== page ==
Nature Week part 3: Spider Web Wonders

26 May

Age: 3+

Vocabulary: arachnid, spinneret, weave, web, cephalothorax, abdomen, venom

Materials: Paper and pencils (for coloring); cellophane tape and clear double-stick tape of the same width; large sheet of dark-colored paper.

Before you start: Create an orb web on the dark paper.  Use the cellophane tape for the “spokes” and the double-stick tape for the spiral.


1. Ask children if they’ve ever seen a spider.  How did they know it was a spider?  What did it look like?  What was it doing?  Was it on or near a web?  Encourage children to draw a picture of a spider based on their current knowledge.

2. Take the children outside and look for spiders and webs.  Encourage them to share their observations and ideas about spiders.

3. Read a book about spiders and allow the children to look at pictures of spiders.

4. Discuss the function of a spider web – to catch prey.  Ask children why they think that a spider’s prey gets caught in the web, but the spider does not.

5. Show the children the web made out of tape.  Allow them to take turns “tiptoeing” their fingers across the web like a spider.  What do they notice?  (Not all strands are sticky.  Spiders may avoid the sticky strands.)  Now have a child “fly” into the web with an open palm.  What happens this time?  (They get stuck.  Prey doesn’t tiptoe and hits many sticky strands.)  Many spiders also have special bristles on their feet.  Scientists think the bristles may help them break free from the sticky parts of the web.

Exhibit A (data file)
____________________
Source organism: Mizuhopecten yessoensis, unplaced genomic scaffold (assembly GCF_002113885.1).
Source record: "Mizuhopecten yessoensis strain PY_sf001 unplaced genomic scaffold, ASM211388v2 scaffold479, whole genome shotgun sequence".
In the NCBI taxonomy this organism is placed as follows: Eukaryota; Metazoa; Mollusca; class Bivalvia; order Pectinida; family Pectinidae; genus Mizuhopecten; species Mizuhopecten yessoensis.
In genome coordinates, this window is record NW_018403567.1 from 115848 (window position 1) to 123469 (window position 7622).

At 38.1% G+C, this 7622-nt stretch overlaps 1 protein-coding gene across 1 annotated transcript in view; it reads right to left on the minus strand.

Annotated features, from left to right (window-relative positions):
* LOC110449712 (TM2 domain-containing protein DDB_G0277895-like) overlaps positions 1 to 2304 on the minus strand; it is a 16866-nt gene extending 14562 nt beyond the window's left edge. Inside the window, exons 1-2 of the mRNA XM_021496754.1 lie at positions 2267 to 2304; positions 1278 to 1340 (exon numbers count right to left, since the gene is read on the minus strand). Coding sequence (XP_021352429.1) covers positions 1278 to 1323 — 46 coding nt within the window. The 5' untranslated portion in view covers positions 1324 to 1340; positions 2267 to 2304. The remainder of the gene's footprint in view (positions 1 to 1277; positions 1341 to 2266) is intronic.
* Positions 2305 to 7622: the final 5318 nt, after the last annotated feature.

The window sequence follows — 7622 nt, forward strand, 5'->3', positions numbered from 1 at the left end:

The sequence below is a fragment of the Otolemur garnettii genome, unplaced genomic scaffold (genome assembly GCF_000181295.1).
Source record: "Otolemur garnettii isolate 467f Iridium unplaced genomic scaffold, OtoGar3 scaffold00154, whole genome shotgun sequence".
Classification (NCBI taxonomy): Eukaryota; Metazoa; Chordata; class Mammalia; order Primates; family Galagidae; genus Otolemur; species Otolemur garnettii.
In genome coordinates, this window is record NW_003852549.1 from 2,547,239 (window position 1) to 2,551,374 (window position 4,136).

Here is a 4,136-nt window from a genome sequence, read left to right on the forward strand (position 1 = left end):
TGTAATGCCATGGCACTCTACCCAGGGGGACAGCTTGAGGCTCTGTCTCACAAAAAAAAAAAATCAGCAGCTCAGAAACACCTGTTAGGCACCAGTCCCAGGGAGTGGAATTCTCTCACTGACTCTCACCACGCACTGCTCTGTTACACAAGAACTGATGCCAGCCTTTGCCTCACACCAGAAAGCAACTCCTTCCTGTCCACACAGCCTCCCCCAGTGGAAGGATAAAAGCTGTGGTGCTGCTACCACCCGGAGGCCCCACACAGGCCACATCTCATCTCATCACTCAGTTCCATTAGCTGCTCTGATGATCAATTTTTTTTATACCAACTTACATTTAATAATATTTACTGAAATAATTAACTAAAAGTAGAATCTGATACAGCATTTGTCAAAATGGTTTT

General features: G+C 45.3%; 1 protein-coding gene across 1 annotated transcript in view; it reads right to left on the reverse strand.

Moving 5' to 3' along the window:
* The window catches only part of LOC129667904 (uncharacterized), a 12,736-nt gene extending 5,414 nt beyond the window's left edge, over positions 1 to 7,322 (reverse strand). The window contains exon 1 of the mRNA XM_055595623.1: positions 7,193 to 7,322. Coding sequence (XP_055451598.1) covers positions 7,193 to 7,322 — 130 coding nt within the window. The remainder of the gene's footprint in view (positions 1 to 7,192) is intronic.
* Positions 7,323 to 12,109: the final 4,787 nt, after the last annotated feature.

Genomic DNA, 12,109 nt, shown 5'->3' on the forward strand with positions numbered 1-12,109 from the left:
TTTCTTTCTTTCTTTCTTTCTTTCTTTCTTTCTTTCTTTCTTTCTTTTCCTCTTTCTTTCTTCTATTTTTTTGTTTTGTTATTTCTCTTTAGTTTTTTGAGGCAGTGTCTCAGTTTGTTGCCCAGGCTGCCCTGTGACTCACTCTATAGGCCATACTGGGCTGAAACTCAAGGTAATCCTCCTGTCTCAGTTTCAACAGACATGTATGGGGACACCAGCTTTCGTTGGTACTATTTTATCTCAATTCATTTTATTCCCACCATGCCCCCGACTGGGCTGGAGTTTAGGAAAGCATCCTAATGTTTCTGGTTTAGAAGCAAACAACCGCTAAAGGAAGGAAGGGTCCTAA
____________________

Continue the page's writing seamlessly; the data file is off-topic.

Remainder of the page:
Alternate activity for older children: Create a spider refuge

1. Choose a spider web or an area where you have seen a spider.  To help protect the area, create a sign that says “Spider Refuge” so that others will know to be careful.  Quietly observe the spider and collect information about it.  What is the area around the web like?  What color is the spider?  What does it do?  What does it eat?  Use the information to create a book about spiders to share with others.

Extension: Picking Up Vibrations

Spiders use vibrations to sense whether they have caught prey in their web.  Tie a piece of string or yarn between two chairs and stretch it taut.  Have one child (the spider) lightly touch the string with closed eyes.  Have another child (the prey) pluck the string gently, then with more force.  When  can the spider detect the prey?  Let children take turns being the prey and the spider.

Music: “Little Spider Weaves a Web” (to the tune of “Twinkle Twinkle”) — Because if I have to sing “The Itsy-Bitsy Spider” one more time, I’m going to barf!!!

Little spider weaves a web

With some dry and sticky threads

Here comes a fly buzzing by.

Into her web, watch it fly.

Wiggle wiggle, it’s stuck tight.

Spider has her meal tonight.

Snack: Spider Crackers

Spread a round cracker thickly with cream cheese or other spread.  Place another cracker on top, creating a sandwich.  Tuck pretzel sticks into the cream cheese edge to make 8 legs.  Use a small amount of spread to attach 8 sunflower seed eyes and another larger round cracker for the abdomen.  Tasty treat!!!


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